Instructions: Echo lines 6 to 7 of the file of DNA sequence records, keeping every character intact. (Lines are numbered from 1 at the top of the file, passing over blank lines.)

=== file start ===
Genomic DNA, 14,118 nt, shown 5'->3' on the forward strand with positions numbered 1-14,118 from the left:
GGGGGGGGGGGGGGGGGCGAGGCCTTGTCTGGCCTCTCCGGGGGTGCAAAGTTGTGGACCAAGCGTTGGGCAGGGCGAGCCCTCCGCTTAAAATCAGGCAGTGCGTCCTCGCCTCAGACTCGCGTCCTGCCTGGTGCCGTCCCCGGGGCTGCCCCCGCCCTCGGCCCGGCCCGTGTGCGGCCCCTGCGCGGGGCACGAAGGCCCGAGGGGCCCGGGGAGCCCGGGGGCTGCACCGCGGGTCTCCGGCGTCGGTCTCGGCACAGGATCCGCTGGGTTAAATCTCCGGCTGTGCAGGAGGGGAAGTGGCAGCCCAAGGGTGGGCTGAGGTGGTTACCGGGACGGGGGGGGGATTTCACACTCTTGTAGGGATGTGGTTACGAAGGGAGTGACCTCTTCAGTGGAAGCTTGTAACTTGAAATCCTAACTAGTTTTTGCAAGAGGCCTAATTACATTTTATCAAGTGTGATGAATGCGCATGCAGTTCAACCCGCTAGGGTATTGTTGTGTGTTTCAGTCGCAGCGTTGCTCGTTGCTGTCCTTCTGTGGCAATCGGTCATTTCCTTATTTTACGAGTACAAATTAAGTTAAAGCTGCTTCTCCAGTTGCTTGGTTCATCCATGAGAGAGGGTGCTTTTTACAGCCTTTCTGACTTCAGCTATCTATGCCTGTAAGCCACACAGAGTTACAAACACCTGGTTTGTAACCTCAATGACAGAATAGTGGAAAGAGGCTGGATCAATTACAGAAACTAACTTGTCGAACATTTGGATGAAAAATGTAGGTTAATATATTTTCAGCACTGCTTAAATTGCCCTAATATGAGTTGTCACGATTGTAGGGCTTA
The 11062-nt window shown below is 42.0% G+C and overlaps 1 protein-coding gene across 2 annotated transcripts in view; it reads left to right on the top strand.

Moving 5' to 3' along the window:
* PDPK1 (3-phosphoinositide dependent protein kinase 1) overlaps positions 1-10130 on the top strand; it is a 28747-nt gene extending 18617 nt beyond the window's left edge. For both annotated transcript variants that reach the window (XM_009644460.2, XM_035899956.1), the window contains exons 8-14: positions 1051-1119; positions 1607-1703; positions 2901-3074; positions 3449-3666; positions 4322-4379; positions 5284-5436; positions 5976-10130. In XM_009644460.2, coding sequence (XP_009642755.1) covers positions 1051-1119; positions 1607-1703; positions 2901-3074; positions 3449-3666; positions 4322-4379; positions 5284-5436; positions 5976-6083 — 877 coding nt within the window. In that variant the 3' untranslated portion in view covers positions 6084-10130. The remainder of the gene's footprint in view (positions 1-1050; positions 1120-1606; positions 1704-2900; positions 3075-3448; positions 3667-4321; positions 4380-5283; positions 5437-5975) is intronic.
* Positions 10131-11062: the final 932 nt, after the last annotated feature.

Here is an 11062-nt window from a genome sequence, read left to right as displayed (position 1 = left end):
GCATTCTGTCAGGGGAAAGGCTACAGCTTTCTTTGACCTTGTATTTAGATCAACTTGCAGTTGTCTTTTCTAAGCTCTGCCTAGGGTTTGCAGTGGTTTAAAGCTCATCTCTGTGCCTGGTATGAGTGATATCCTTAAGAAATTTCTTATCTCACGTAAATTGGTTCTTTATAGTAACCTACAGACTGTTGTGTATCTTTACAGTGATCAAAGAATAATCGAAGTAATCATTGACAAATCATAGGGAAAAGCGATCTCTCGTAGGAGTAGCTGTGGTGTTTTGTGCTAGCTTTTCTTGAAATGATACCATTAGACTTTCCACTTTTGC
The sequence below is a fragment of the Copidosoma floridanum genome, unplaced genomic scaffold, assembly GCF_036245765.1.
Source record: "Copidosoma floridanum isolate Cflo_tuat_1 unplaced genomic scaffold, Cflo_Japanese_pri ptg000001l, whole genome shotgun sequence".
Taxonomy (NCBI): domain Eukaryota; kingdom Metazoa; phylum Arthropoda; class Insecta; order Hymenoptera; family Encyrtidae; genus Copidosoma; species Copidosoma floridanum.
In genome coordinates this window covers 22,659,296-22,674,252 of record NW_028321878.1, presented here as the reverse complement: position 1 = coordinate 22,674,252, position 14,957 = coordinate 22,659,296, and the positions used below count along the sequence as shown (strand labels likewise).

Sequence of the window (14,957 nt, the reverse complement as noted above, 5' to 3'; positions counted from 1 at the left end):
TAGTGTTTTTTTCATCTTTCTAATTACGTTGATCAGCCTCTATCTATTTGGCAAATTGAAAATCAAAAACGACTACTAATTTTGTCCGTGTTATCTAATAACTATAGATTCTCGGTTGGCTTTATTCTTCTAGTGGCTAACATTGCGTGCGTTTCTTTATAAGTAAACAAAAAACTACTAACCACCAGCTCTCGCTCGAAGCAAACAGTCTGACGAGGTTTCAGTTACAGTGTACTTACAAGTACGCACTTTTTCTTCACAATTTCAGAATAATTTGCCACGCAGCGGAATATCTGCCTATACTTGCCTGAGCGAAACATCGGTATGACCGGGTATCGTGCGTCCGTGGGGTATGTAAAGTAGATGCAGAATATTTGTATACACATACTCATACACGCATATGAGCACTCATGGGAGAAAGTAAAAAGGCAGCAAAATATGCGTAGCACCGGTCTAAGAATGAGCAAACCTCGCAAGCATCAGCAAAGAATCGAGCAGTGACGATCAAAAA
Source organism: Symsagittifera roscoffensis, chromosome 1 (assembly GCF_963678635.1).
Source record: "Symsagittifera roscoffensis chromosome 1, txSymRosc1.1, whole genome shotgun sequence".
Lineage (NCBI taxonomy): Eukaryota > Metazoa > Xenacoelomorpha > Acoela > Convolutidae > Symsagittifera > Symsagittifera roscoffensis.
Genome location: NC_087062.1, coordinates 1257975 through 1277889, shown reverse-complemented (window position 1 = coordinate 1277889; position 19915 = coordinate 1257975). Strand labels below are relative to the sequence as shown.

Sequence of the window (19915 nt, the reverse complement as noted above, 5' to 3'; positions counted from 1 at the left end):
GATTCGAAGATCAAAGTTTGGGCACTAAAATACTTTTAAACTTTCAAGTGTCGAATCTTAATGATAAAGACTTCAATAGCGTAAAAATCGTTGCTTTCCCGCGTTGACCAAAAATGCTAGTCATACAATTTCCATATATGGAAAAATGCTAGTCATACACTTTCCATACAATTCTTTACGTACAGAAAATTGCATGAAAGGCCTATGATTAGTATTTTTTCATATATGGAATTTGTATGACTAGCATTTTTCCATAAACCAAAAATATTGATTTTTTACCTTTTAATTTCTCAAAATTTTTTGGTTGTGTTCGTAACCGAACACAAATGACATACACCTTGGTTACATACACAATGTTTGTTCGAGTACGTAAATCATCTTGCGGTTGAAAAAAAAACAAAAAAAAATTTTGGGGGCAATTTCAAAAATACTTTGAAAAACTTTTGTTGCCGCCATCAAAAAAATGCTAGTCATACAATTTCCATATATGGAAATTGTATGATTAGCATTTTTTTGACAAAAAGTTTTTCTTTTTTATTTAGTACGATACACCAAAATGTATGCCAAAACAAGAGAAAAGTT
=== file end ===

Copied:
* Positions 10131-11062: the final 932 nt, after the last annotated feature.

Here is an 11062-nt window from a genome sequence, read left to right as displayed (position 1 = left end):